If the Australian Government was to act on recommendations from the recent Grattan Institute report, Doubtful Debt: the rising cost of student loans, it could save up to $800 million dollars a year by 2017 if it recovered outstanding student loans from people living overseas and deceased estates.
According to the report the total amount of 'doubtful debt', that is loans that are not expected to be repaid, is likely to be high as $13 billion by 2017. Graduates in performing arts and visual arts and crafts are the least likely to repay their student loan in full found the report.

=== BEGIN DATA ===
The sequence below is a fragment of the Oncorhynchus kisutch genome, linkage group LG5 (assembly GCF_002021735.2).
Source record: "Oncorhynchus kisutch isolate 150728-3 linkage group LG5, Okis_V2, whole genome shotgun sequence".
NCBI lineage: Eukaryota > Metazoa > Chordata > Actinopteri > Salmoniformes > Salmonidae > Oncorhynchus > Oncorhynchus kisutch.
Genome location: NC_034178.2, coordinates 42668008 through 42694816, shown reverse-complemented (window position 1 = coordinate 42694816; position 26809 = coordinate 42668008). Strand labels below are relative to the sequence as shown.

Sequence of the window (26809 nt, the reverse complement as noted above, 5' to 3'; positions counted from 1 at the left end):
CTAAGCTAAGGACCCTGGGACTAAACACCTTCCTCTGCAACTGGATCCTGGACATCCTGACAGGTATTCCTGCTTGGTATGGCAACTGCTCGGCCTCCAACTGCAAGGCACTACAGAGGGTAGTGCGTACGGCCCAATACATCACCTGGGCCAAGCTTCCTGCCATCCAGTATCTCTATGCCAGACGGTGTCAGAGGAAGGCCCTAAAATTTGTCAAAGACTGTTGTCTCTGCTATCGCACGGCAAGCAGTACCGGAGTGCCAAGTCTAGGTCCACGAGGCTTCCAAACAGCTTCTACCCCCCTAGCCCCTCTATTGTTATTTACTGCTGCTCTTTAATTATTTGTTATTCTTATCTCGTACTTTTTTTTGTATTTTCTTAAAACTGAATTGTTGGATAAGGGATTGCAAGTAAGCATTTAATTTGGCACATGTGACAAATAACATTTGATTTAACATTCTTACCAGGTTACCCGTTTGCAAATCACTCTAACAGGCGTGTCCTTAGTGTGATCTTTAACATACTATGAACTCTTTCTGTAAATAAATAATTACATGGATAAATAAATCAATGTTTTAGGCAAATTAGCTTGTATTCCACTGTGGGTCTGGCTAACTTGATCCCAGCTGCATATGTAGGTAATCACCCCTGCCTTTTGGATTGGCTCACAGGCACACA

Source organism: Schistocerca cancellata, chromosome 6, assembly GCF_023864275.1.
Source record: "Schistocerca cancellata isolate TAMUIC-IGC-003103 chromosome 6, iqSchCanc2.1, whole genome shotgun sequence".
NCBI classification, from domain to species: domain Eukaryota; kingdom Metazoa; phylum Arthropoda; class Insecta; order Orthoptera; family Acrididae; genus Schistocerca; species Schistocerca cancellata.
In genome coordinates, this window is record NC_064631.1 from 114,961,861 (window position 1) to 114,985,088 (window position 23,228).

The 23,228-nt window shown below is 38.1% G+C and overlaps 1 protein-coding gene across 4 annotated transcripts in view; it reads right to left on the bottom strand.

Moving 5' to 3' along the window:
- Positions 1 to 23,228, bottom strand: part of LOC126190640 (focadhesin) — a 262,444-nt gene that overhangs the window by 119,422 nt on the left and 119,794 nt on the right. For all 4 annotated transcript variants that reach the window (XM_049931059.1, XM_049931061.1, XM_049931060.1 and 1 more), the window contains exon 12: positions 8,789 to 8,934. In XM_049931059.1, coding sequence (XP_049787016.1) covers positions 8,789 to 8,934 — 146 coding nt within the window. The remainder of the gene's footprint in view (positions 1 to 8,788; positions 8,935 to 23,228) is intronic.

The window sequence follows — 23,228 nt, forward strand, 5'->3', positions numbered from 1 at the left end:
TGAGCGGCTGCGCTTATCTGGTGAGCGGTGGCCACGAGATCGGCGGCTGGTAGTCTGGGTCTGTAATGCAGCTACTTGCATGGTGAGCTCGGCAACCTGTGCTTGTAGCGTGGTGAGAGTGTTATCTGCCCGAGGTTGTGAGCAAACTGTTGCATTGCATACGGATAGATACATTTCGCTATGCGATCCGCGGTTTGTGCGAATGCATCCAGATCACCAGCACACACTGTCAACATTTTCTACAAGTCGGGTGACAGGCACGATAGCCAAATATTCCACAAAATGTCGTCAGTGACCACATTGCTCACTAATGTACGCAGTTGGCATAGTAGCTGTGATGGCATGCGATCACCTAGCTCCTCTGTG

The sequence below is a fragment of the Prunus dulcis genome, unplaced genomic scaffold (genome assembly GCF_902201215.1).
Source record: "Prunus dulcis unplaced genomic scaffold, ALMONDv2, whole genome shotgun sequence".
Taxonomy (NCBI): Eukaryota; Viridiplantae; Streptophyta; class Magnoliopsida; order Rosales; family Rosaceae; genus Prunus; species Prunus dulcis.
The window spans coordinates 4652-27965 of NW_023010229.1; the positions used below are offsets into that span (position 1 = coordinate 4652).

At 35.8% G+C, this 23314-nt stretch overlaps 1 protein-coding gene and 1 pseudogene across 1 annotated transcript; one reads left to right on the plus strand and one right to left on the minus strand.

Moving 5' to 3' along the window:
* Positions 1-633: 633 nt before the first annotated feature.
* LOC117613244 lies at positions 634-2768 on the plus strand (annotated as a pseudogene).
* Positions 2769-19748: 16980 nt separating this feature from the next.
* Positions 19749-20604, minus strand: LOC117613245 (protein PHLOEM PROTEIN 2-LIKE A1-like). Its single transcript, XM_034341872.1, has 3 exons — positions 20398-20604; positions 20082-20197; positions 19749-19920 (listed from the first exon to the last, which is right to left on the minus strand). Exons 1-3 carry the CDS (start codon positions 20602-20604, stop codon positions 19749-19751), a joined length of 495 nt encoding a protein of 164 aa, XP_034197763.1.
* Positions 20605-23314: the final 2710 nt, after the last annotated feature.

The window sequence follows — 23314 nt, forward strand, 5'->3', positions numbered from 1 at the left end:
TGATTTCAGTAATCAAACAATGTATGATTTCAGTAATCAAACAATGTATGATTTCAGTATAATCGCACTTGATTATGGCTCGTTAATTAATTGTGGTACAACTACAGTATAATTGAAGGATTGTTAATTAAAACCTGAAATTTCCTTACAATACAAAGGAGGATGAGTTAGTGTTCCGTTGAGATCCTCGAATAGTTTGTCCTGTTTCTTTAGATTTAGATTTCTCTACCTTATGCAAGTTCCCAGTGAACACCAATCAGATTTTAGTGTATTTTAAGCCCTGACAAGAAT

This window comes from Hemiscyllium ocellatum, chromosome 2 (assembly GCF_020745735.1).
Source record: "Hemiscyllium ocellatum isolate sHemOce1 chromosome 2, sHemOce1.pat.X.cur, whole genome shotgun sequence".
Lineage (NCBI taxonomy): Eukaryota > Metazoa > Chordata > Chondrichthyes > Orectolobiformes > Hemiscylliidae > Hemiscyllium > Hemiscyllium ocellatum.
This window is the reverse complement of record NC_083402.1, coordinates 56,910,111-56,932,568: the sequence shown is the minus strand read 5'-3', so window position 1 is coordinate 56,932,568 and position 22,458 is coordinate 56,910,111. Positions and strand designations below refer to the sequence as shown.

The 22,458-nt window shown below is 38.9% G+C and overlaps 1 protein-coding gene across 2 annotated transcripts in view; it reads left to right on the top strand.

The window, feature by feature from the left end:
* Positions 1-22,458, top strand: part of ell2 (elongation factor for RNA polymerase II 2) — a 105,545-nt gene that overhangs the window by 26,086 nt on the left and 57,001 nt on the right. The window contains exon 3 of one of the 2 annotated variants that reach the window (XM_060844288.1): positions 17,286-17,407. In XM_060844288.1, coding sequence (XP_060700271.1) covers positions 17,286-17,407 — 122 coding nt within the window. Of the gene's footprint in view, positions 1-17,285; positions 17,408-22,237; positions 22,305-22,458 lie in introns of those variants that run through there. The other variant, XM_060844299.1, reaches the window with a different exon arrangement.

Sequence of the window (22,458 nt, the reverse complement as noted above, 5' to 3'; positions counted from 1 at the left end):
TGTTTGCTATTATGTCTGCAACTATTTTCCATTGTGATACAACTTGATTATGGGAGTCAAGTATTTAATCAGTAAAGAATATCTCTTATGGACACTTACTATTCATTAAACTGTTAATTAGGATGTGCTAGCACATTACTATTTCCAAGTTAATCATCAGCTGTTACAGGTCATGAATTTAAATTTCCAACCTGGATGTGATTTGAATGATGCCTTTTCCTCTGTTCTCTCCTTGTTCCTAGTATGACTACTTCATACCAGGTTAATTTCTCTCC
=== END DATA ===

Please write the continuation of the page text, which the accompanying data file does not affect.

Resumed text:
Andrew Norton, Grattan Institute's Higher Education Program Director said that the student loan programs have been a great success for 25 years but as student numbers increase and new loan schemes are established the Higher Education Loan Program (HELP) is getting expensive.
"A few targeted reforms could radically improve HELP's finances and free up money for teaching and research, without creating hardships for students, graduates or their families," he said.
The report recommends that graduates living overseas repay a flat annual amount until their HELP debt is cleared and that the Government not write off HELP Debt in deceased estates when the estates is worth more than $100,000.
"HELP's repayment system was never designed for lending on a scale we see today," Mr Norton said. "With these modest reforms, we can achieve the goals of HELP at a much lower cost."